Principles and Theories of Learning

General Course Information

Course Lecturer Name(s):  Lenise Paul

Course Director Name:  Dr. Ian Baptiste

Course Lecturer(s) Contact Information:

Course Director Contact Information:                       ; x3651 

Course Lecturer(s) Office Hours:  By Appointment 

Course Director Office Hours: Mon & Wed: 2:00 – 5:00 PM

Course Lecturer(s) Office Location:  Online

Course Director Office Location:  Online

Course Support:   Technology-enhanced learning through the use of the SAKAI course management software, and the Examplify testing platform. Readings specific to each topic are posted on SAKAI. These include PowerPoint presentations (PPTs) on every topic (they serve as study guides). Augmenting the PPTs are pdfs of selected textbook chapters, journal articles, and links to instructional audio-visuals.

Course Management tool: To learn to use Sakai, the Course management tool, access the link

Course Curriculum Information

Course Description: 

This course does not present a single, incontestable conception of learning. Instead, it offers different perspectives on the phenomenon, paying attention to the applicability of each perspective in different spheres of human endeavour. Each student is then left to compare and contrast the different perspectives to arrive at a personal conceptualization of learning that s/he can defend and apply. The course uses the Flipped Classroom method of delivery. Students are expected to review the course topics prior to class and come prepared to reveal what they have learned and areas of struggle, BEFORE THE INSTRUCTOR INTERVENES. When the instructor intervenes it is to reinforce students’ learning and to address gaps in students’ knowledge and understanding

Course Objectives: 

To conceptualize learning such that the phenomenon may be applied to a range of human endeavors, including but not limited to: everyday life (cooking, shopping, recreation, and so on); counseling and other psychological services; and formal education and training.

Student Learning Outcomes:

Students who successfully complete this course would be able to do the following:

  1. Describe select behavioral, cognitive and developmental perspectives on learning,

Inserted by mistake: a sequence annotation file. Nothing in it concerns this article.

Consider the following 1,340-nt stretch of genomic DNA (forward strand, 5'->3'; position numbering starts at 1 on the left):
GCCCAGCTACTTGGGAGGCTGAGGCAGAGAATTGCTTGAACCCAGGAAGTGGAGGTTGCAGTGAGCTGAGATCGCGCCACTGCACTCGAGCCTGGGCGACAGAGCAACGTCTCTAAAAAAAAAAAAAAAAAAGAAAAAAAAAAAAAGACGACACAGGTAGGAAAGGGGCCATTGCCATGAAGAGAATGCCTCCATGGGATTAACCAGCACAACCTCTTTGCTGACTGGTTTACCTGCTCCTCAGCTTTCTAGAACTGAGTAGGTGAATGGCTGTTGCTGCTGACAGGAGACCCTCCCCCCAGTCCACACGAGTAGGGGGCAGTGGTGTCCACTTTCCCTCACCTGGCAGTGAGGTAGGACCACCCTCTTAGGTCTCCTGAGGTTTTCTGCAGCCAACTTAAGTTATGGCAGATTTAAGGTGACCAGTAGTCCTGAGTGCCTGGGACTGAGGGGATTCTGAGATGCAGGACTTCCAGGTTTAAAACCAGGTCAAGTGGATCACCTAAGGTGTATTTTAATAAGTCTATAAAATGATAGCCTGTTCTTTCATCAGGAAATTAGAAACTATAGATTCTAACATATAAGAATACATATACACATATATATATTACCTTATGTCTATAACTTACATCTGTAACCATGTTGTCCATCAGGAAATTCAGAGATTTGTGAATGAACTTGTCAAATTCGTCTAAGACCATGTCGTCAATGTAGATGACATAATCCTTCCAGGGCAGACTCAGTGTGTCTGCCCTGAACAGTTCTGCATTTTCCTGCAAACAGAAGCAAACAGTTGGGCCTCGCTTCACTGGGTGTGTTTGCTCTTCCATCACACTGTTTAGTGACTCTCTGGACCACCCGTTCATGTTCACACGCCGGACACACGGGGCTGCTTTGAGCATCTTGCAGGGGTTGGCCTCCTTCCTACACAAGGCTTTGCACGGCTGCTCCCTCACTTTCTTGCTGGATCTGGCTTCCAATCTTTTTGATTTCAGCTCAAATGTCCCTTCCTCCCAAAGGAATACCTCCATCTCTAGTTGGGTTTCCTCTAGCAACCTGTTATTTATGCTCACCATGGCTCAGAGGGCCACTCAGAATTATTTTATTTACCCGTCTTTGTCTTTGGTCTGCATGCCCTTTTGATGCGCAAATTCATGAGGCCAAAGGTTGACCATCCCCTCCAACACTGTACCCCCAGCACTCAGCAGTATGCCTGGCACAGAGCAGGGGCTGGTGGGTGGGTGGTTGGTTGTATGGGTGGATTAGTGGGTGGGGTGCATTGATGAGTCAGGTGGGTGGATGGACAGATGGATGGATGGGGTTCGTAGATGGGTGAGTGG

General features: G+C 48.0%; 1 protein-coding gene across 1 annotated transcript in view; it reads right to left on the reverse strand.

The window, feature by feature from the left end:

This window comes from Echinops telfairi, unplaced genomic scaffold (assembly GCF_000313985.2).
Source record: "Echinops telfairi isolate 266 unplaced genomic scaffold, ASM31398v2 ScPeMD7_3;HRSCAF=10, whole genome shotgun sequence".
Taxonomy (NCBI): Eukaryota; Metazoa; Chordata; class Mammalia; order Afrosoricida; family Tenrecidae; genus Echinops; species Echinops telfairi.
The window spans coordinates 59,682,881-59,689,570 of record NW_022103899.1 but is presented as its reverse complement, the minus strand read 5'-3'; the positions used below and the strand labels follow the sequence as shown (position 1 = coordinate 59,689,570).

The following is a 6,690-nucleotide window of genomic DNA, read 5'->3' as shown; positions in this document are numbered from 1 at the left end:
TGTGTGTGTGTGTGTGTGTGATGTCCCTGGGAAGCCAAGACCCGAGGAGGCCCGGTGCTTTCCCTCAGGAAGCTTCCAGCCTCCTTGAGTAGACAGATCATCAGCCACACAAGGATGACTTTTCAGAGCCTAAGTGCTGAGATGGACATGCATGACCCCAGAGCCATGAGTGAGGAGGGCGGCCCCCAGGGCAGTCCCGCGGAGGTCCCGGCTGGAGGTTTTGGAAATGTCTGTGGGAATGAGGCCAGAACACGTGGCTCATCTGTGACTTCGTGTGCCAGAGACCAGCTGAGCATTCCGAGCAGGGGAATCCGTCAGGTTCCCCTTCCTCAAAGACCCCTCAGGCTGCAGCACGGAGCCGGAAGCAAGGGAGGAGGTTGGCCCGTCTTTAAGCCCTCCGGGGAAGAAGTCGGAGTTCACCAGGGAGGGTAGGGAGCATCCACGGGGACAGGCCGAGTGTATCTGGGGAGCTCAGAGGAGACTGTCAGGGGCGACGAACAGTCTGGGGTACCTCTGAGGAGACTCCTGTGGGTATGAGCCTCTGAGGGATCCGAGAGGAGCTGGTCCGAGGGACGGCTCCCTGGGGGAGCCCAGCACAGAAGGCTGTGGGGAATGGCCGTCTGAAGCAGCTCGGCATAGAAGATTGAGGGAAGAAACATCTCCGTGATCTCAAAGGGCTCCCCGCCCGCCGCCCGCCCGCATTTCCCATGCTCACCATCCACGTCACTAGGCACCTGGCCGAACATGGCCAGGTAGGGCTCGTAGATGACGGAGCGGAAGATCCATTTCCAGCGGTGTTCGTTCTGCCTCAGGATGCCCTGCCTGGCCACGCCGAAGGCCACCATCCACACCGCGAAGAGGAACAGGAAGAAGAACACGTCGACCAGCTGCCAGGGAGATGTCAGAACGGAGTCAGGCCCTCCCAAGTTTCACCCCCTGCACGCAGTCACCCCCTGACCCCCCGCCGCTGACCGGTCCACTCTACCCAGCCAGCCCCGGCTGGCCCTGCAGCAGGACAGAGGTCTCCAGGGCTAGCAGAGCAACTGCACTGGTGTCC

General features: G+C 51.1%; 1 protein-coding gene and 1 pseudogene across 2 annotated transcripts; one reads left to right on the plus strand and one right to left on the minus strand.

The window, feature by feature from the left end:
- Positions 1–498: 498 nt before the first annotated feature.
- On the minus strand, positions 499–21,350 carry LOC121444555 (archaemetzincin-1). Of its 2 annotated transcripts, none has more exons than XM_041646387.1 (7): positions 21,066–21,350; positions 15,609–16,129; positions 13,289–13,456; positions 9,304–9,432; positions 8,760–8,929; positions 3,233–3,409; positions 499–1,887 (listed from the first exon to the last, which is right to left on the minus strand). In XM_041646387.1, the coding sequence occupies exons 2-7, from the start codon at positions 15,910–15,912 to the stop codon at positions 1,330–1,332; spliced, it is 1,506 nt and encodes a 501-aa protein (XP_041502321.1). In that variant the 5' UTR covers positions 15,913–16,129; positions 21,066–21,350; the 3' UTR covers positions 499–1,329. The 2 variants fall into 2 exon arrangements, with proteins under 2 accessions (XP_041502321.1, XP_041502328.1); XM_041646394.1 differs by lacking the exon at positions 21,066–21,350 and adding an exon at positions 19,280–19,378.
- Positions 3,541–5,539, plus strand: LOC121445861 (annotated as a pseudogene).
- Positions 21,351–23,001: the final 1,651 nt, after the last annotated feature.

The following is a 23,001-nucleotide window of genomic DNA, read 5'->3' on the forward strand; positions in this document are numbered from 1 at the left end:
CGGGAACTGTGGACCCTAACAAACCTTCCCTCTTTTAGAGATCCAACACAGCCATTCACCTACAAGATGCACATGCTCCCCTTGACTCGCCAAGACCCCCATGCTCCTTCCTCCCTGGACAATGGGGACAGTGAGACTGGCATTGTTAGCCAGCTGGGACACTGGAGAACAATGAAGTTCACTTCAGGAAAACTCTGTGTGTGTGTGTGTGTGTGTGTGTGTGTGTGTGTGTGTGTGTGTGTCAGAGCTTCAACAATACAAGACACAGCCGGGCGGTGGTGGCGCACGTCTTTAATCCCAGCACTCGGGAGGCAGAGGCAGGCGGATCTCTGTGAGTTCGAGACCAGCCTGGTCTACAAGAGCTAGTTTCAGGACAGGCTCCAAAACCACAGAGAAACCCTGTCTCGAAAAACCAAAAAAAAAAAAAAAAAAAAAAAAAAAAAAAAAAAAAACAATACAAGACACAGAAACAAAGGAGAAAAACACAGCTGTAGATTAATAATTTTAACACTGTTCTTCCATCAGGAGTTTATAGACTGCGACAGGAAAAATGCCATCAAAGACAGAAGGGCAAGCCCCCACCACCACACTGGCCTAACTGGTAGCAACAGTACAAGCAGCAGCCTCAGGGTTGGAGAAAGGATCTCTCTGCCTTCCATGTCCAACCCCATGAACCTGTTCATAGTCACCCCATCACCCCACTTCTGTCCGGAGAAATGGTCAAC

2. Discuss the applicability of these perspectives to a range of human endeavors,
  3. Discuss the relationship between learning, and related terms such as cognition, behavior change, maturation, development and performance, and
  4. Articulate and defend their own conception of learning.

Program Outcomes Met By This Course:

Upon completion of the course, students should be able to execute the following program goal:

1. Utilize psychological knowledge in the understanding of self, and how it relates to others.

SAS Grading Scale: Grades will be assigned as follows:

A  = 89.5% or better

B+ = 84.5 - 89.4%

B  = 79.5 - 84.4%

C+ = 74.5 - 79.4%

C = 69.5 - 74.4%

D = 64.5 - 69.4%

F = 64.4% or less 

Course Materials:

Text: We will not be using a textbook for this course. Required readings will be provided via class handouts and postings on Sakai. You are strongly advised to take your own notes. You are more likely to succeed in this course if you supplement the lectures and course materials with your own personalized notes.

Course Grading Requirement:

Students are graded as follows:

  1. Quiz 1 (MCQs) (Feb 09)   10%
  2. Panel discussion (Jan 31, Feb 16, 23) 15%
  3. Midterm exam (MCQs)  20%
  4. Video analysis (team assignment; Apr 06 – 27) 30%
  5. Final exams (MCQs) 25%

Course Schedule



Week 1

Jan 17, 19

Course introduction

Week 2

Jan 24, 26

Preparation for panel discussions 

Week 3 31, 02

Student Panels on Connectionism and Classical Conditioning Instructor Review of Connectionism

Week 4

Feb 07, 09

Independence Day (Feb 08, public holiday) Quiz 1 – MCQs on Connectionism

Week 5

Feb 14, 16

Instructor review of Classical Conditioning

Student Panels on Operant Conditioning and Gestalt Theory

Week 6

Feb 21, 23

Instructor Review of Operant Conditioning

Student Panels on Social Cognitive Theory and Genetic Epistemology

Week 7 28, 02

Instructor Review of Gestalt Theory Instructor Review of SCT

Week 8 Mar 07 -11

Midterm week – no classes Midterm exam

Week 9 Mar 14, 16

Activity Theory